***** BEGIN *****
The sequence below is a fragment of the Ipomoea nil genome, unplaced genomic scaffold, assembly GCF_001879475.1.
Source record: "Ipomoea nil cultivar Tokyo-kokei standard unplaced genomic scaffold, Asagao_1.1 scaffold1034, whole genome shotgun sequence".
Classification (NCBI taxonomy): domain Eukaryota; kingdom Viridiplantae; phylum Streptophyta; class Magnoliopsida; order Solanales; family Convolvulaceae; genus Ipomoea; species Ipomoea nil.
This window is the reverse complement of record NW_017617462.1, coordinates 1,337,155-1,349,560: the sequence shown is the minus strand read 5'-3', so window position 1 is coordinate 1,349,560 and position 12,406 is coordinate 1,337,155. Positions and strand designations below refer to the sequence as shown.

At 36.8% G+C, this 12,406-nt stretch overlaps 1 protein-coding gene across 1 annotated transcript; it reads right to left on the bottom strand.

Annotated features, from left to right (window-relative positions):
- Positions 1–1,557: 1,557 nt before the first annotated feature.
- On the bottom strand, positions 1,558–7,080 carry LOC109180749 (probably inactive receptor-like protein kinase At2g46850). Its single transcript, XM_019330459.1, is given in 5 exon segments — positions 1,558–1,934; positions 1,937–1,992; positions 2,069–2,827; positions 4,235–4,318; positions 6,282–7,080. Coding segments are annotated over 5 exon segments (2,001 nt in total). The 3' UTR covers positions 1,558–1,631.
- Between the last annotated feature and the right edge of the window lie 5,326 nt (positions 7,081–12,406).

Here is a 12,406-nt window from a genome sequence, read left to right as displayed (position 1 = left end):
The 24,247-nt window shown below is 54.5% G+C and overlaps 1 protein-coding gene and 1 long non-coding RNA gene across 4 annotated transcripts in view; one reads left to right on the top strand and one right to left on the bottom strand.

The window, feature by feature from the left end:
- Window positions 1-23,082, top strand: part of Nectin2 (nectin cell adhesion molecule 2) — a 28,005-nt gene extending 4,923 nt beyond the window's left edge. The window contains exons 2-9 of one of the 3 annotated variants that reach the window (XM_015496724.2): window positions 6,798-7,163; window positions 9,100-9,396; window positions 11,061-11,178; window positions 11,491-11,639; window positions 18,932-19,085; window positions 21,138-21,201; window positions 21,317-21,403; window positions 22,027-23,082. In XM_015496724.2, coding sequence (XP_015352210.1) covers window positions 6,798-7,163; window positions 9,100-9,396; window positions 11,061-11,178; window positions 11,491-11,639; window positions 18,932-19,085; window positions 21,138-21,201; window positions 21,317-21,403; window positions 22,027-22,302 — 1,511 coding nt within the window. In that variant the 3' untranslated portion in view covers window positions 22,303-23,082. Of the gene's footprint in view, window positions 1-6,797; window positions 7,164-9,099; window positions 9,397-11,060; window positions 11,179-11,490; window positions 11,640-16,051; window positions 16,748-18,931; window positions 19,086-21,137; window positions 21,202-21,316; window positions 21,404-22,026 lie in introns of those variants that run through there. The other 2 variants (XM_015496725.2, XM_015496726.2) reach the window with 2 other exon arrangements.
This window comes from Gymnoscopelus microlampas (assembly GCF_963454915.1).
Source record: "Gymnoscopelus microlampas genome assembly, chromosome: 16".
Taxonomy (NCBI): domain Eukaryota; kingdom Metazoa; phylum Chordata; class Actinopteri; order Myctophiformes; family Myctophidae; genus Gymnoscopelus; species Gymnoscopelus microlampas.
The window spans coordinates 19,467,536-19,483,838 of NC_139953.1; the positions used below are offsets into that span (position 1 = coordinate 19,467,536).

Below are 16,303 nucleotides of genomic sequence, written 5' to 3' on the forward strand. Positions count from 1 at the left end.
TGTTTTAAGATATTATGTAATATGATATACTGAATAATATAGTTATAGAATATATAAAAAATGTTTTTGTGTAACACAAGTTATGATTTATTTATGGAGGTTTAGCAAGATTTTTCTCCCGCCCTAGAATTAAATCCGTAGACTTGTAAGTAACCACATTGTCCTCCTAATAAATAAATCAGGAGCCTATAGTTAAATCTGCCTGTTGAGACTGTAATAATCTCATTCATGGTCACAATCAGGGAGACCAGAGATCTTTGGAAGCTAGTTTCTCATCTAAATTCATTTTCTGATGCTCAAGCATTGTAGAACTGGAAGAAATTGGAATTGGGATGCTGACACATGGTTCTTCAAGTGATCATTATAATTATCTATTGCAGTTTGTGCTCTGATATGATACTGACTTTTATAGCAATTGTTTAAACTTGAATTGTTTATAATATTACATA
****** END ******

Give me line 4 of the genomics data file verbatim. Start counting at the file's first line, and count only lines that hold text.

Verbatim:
This window is the reverse complement of record NW_017617462.1, coordinates 1,337,155-1,349,560: the sequence shown is the minus strand read 5'-3', so window position 1 is coordinate 1,349,560 and position 12,406 is coordinate 1,337,155. Positions and strand designations below refer to the sequence as shown.